Answer: That’s a misnomer actually. It’s basically only in India and Pakistan that such a sad reality exists. Even in the US (or in the Arab world) there is generally a separate provision made for female prayer areas. Maybe it is because of the large population and limited space allotted to mosques that the preference has been given to building male prayer areas. (Muslims have segregated praying areas) However, that is changing with mosques around the nation trying to make accommodation for women too. Besides, in the Holy mosques of Makkah and Madinah, both males and females pray in congregation.

Hmmmmm. The discussion went on and on and on and no one was really tiring of it. It was interesting,  intellectually stimulating and was a wonderful instance of culture exchange. Our guests were very sensitive (to the point of being even a little embarassed in asking their questions sometimes :)) Obviosly, the head scarf issue is quite a taboo subject there. They were glad there were people to talk things out and we on part were glad there were so many willing ears who would listen. (A sign of building inter-religious tolerance?)

They talked of a range of other issues too. Like gender equations in general, the way the education system worked and University procedures amongst others.  It all ended on a very satisfying (not to mention jovial note) and a little exchange of gifts. One of our guests was kind enough to give us picturesque hand made calendars with  pictures of the German town Wursberg that he had clicked himself. And of course, the quintessential German motif- a CD of Beethoven. On our part, we gifted them hampers of copies of three Islamic books- ‘Understanding Islam’, ‘Fundamentals of Islam’ and the ‘Sweetness of Hijab’- all of which were recieved with enthusiasm. Alhamdulilah. I thank Allah for such an enriching experience. I hope to hear from our German guests again soon, Inshalah. 🙂

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And hold fast, all together, by the rope which Allah (stretches out for you), and be not divided among yourselves; and remember with gratitude Allah’s favor on you; for ye were enemies and He joined your hearts in love, so that by His Grace, ye became brethren; and ye were on the brink of the pit of Fire, and He saved you from it. Thus doth Allah make His Signs clear to you: That ye may be guided. [Surah Al-Imran (The Family/House of Imran);Chapter 3:103]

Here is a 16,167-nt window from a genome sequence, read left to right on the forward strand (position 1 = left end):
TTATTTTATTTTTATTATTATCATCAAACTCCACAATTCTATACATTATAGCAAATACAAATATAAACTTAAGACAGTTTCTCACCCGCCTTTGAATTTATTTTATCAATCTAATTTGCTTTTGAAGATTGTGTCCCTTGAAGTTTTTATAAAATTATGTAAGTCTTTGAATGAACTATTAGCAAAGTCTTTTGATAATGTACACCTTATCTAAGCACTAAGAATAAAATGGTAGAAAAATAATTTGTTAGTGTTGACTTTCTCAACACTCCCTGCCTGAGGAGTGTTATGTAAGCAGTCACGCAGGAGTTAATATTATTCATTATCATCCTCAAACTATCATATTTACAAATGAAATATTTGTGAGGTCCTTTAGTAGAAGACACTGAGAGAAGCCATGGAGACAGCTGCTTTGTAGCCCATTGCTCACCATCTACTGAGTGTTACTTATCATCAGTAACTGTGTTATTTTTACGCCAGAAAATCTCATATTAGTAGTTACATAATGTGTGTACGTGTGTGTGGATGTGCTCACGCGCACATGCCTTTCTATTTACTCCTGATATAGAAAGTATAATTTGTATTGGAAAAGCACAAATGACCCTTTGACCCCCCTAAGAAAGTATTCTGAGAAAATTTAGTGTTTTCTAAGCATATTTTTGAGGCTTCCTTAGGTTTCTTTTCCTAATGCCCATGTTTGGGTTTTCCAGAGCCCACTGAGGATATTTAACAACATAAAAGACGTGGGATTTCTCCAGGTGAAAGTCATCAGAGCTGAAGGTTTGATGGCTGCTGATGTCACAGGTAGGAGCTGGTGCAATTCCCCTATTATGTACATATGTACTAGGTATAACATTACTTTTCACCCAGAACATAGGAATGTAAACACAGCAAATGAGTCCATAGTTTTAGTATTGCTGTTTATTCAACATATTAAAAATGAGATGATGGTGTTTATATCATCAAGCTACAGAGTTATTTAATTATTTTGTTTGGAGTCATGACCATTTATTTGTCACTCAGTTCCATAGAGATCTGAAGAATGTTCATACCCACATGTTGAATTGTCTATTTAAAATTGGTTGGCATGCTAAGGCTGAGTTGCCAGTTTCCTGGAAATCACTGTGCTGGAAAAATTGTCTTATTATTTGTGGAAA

I just happened to come across a few verses from Surah Muminun (The Believers); Chapter 23 in the Holy Quran. Considering the regrettably divided state of affairs in the Muslim community, I think it is time we spent a few moments reflecting on the words of Allah. I say this to you, not as a Sunni or Shia or Ismaili or Tableeghi or whatever-other-label-have-you. Most people would call me a Sunni. However, someone very pointedly brought my attention to something: the Prophet called himself a ‘Muslim’ and Muslim alone. No tags or parenthetical additions, sorry. That settles it for me. Me a Muslim. Me follow the Sunnat (or at least make an attempt to) so that’s perhaps why you call me a ‘Sunni’; but that’s just about it. For the rest, the name ‘Muslim’ more than suffices, thank you.

Muslims all over will perhaps affirm their belief in the impending encounter with two angels after death, Al-Munkeer and An-Nakeer, who will ask the primeval questions: ‘ Who is your Lord?’ ‘ What is your religion?’ ‘ Who is the Messenger?’ I however have never come across any Hadeeth stating that we would be asked what sect we belonged to.

The verses in question are:

And verily this Ummah (brotherhood) of yours is a single Ummah. And I am your Lord and Cherisher: therefore fear me (and no other).

But people have cut of their affair (of unity), between them, into sects: each party rejoices in that which is with itself.

But leave them in their confused ignorance for a time.

Do they think that because We have granted them abundance of wealth and sons,

We would hasten them on in every good? Nay, they do not understand.

[Surah Al-Muminun (The Believers): Chapter 23:52-56]


“Verily, this brotherhood of yours is a single brotherhood, and I am your Lord and Cherisher: therefore serve Me (and no other).”

[Surah Al-Anbiya (The Prophets); Chapter 21: 92]

And if that was not convincing (?) enough, here’s a verse that should seal the controversy once and for all:

As for those who divide their religion and break up into sects, thou hast no part in them in the least: their affair is with Allah. He will in the end tell them the truth of all that they did.

[Surah Al-An’am (The Cattle, Livestock); Chapter 6:159]